Oil price on the rise as Saudi cuts ties with Iran after embassy attack

Oil gained for a second day as Saudi Arabia cut ties with Iran a day after its embassy in Tehran was attacked to protest the Saudis’ execution of a prominent Shiite cleric.

Futures rose as much as 3.5 per cent in New York, extending Thursday’s 1.2 per cent advance. Iran’s supreme leader Ayatollah Ali Khamenei warned of repercussions and protesters armed with rocks and firebombs attacked the Saudi embassy in Tehran on Saturday and set parts of the building on fire. The Middle East accounted for about 30 per cent of global oil output in 2014, according to the Energy Information Administration.

Saudi Arabia and Iran, respectively Opec’s first- and fifth-ranked producers, are on opposite sides of Middle East conflicts from Syria to Yemen. Prices last week capped the biggest two-year loss on record amid speculation a global glut will be prolonged as US crude stockpiles expanded and the Opec abandoned output limits.

“It may be seen by the market as an incremental step in a possible longer-term escalation of problems in the core oil-producing nations of Saudi Arabia and Iran,” Ric Spooner, a chief analyst at CMC Markets in Sydney, said by phone. “It’s likely to lead to some short covering and a bit of risk premium being built into pricing. There’s no immediate threat to production.”

West Texas Intermediate for February delivery climbed as much as $1.28 to $38.32 a barrel on the New York Mercantile Exchange and was at $37.79 at 11.37am Hong Kong time. The contract rose 44 cents to $37.04 on Thursday. The volume of all futures traded was more than double the 100-day average. Prices lost 11 per cent in December for a second monthly decline.

Brent for February settlement increased as much as $1.22, or 3.3 per cent, to $38.50 a barrel on the London-based ICE Futures Europe exchange. Prices slid 35 per cent last year for a third annual drop. The European benchmark crude was at a premium of 27 cents to WTI.

Iran’s ambassador in the kingdom has 48 hours to leave, Saudi foreign minister Adel Al-Jubeir said late Sunday in Riyadh. The crisis is the worst between the two regional powers since the late 1980s, when the Sunni-led kingdom suspended ties with Shiite-ruled Iran after its embassy was attacked following the death of Iranian pilgrims during Haj in Mecca.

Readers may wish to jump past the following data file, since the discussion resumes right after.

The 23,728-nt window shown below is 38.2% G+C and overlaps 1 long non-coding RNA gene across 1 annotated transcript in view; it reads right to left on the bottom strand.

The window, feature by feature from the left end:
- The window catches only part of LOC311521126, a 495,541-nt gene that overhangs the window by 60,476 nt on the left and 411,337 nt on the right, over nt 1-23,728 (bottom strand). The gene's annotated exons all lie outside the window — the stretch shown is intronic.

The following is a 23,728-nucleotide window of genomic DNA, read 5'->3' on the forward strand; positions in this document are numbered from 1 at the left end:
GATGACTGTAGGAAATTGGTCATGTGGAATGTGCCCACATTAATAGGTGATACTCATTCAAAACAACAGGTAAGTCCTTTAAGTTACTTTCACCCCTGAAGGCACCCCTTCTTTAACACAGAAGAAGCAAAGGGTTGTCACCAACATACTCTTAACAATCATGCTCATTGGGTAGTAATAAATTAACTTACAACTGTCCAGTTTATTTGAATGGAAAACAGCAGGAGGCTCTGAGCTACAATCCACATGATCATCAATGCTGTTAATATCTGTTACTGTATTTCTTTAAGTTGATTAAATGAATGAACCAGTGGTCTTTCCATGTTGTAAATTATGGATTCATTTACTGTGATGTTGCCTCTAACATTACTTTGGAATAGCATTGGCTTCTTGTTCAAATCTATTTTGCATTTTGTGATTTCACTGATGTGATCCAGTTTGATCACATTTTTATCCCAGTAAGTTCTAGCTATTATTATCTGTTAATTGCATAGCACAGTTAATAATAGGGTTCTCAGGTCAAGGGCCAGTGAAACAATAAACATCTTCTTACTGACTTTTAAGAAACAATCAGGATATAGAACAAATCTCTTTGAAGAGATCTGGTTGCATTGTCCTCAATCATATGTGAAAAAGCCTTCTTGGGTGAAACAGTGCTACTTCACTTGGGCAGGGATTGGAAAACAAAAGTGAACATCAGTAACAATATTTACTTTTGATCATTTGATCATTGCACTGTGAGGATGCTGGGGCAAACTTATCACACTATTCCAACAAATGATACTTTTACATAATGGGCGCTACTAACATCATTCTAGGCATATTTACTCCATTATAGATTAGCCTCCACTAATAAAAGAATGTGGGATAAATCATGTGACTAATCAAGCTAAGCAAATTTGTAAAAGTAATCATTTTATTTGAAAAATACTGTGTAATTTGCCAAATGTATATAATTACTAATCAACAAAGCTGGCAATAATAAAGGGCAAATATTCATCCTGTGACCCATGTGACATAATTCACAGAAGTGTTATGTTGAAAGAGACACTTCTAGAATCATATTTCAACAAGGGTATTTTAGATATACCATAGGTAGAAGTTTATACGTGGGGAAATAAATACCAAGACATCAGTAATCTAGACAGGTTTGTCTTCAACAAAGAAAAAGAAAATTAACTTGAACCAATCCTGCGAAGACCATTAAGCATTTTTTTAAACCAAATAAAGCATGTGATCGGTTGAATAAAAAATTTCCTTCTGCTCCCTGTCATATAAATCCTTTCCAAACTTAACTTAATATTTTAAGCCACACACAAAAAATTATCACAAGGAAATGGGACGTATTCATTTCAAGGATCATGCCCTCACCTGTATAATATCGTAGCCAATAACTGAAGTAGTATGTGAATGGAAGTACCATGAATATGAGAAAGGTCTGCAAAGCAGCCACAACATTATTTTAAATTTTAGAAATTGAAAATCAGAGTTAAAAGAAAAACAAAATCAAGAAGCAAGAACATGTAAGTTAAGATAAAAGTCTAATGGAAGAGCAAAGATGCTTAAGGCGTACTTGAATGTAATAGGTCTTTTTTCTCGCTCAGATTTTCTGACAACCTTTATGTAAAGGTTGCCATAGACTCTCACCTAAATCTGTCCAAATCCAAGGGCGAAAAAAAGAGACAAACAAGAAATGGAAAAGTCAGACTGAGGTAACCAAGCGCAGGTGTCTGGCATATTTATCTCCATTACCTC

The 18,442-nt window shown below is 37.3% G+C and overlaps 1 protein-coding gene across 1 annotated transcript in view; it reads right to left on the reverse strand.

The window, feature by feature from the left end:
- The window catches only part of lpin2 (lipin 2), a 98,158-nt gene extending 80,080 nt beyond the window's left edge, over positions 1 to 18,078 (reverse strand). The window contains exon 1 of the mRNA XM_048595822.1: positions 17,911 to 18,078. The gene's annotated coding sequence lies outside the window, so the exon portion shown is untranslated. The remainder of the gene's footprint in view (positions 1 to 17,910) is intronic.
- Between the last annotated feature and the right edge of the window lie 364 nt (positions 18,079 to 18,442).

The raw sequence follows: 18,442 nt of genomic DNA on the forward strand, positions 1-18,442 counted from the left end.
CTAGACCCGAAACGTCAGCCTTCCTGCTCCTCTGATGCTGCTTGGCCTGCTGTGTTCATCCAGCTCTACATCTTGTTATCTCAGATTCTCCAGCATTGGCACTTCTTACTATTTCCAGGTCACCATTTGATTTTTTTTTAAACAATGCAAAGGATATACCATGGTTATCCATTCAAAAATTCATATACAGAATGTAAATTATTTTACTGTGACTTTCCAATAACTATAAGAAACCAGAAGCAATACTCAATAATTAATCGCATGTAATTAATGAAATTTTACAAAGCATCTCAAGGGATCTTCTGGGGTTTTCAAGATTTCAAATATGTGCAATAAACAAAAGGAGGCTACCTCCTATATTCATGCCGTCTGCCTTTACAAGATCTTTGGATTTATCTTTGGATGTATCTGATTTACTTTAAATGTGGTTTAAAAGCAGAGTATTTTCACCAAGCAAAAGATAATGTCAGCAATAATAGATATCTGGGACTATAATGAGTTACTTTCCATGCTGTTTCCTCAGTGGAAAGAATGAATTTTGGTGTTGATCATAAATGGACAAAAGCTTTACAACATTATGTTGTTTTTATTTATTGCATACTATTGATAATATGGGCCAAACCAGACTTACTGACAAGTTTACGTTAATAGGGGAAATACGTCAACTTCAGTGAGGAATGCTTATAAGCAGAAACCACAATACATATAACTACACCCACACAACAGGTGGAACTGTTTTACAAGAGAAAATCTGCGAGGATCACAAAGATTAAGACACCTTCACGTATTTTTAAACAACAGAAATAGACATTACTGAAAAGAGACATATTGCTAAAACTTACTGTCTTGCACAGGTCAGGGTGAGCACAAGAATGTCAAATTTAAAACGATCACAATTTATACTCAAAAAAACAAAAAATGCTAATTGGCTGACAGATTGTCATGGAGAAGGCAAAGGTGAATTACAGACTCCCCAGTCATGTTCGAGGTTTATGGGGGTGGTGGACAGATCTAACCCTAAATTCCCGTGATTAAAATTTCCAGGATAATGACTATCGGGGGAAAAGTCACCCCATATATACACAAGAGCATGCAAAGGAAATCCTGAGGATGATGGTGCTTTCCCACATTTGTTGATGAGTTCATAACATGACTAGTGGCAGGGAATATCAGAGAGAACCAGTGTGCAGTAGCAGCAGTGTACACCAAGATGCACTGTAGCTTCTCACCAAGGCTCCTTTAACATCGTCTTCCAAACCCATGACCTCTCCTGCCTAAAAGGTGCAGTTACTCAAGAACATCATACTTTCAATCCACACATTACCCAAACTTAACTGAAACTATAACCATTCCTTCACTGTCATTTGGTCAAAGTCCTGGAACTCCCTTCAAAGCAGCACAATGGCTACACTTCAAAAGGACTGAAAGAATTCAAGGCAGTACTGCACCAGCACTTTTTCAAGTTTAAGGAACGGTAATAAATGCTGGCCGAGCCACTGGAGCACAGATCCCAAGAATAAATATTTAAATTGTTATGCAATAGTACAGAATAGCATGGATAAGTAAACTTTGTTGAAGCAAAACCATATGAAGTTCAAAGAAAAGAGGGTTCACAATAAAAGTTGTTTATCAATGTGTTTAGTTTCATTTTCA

Saudi Arabia produced 10.25 million barrels a day in December, helping to keep daily Opec output above 32 million barrels for a seventh month, according to data compiled by Bloomberg. Iran pumped 2.7 million barrels a day and is seeking to boost exports once international sanctions are lifted.

Iran will raise exports by 500,000 barrels a day within a week of sanctions being removed, said oil minister Bijan Namdar Zanganeh, according to the official Islamic Republic News Agency. The country will add another 500,000 barrels a day in a second phase within six months after the curbs end, he said.

“Geopolitical concerns keep ratcheting up, especially with the latest flare up between Saudi Arabia and Iran,” Robin Mills, an analyst at Manaar Energy Consulting in Dubai, said by phone from the UK on Sunday. “All the supply indicators are very bearish for oil prices. Iran looks to be nearing a return to the market, Russia is producing at a high and most of the Opec members are producing as much as they can.”

Russia’s crude output set another post-Soviet record in December, according to energy ministry data. The country’s crude and gas condensate production rose to 10.825 million barrels a day last month, beating the previous record set in November by 0.4 per cent, Bloomberg calculations based on the data show.


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